A Kurdish refugee was nominated for Australia’s most prestigious art prize on Thursday for a self-portrait painted with a toothbrush during his eight-year detention. Mostafa Azimitabar, who fled Iran, told AFP that he was living “one of the best moments of (his) life”, after learning that he was a finalist for the Archibald Portrait Prize, awarded since 1921 to the most talented painters in Australia.

A toothbrush and coffee

He started painting with a toothbrush in 2014, when he had just been interned in one of the “offshore” detention camps for illegal immigrants run by Australia on Manus Island, Papua New Guinea. After being refused paint by his guards, who feared he was swallowing it to harm himself, Mostafa Azimitibar returned to the dormitory he shared with dozens of other refugees. There, his gaze stopped on a cup of coffee and a toothbrush.

“I don’t know what happened… It was a special moment. I grabbed the toothbrush, dipped it in coffee and ran it” over paper, he said, describing the moment as a “victory”. He titled his self-portrait “KNS088,” his service number during his eight years in detention, and wanted his work to capture “the pain, sadness and strength” of refugee life. “Art and painting helped me to be strong, to continue. Because, when I paint, I no longer feel any trauma,” he said.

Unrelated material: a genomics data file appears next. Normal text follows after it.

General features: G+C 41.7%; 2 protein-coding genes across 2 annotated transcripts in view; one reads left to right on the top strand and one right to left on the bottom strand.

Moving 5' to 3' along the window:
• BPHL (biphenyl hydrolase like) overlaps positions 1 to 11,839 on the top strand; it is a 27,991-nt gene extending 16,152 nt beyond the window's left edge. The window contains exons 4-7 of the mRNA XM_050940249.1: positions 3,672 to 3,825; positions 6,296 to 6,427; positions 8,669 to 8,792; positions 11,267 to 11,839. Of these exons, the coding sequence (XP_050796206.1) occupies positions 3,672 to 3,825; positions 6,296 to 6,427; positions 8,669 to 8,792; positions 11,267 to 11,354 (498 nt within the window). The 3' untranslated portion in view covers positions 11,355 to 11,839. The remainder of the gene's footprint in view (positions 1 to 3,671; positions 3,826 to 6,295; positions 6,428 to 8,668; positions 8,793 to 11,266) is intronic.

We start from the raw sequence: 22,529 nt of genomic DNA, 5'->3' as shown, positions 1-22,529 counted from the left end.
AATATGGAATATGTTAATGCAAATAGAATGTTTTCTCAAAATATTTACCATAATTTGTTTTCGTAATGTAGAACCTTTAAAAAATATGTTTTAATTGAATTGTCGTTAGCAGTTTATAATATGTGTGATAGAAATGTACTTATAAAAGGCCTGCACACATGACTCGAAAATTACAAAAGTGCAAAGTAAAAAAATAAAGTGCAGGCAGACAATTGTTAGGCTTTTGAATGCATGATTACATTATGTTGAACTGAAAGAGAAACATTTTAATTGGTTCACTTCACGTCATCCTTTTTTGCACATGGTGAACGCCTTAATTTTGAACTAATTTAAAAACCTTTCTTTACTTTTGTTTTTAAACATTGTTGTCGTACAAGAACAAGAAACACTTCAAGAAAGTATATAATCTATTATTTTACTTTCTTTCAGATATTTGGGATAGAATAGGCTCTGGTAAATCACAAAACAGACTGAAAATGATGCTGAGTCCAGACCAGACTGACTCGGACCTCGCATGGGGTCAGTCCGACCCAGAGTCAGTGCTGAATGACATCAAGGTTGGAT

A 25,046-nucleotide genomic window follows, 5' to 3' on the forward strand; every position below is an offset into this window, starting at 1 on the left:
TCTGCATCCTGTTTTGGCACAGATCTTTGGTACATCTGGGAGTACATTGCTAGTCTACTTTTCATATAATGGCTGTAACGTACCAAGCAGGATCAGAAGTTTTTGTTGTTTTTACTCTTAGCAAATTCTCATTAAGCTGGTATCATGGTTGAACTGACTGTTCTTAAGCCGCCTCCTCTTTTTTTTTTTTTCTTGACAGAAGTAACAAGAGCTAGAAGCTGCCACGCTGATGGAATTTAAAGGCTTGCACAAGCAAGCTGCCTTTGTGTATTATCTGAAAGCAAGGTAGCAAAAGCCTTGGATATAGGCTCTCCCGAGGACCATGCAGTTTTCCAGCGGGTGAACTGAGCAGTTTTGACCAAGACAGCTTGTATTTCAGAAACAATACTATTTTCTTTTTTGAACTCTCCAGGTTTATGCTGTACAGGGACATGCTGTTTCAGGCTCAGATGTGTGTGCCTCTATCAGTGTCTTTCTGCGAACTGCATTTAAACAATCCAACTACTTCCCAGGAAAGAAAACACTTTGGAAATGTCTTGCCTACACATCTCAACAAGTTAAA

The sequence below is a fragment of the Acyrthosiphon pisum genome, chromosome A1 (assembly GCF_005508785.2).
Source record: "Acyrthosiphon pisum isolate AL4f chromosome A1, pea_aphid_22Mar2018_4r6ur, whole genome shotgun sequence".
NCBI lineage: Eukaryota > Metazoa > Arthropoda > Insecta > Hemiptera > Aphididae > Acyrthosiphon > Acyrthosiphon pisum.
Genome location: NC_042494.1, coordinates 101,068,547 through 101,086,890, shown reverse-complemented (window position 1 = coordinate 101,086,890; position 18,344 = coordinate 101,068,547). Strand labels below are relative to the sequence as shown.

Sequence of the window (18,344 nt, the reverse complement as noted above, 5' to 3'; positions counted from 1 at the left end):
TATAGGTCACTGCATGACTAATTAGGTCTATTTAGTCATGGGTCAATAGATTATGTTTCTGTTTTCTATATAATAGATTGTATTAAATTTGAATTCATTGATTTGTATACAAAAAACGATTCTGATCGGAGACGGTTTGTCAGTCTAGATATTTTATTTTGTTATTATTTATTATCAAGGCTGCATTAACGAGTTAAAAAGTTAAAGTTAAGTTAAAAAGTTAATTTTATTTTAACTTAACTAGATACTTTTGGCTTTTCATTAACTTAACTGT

$100,000 for the winner

Mostafa Azimitabar was finally released on January 21, 2021, without notice or explanation. Since then, he has been trying to rebuild his life in Australia, working for a charity. He continues to paint, but now says he is less inspired by traditional tools. “This toothbrush is a very good friend of mine,” he explained.

The winner of the Archibald Prize, endowed with 100,000 Australian dollars (68,000 euros), will be announced on May 13.

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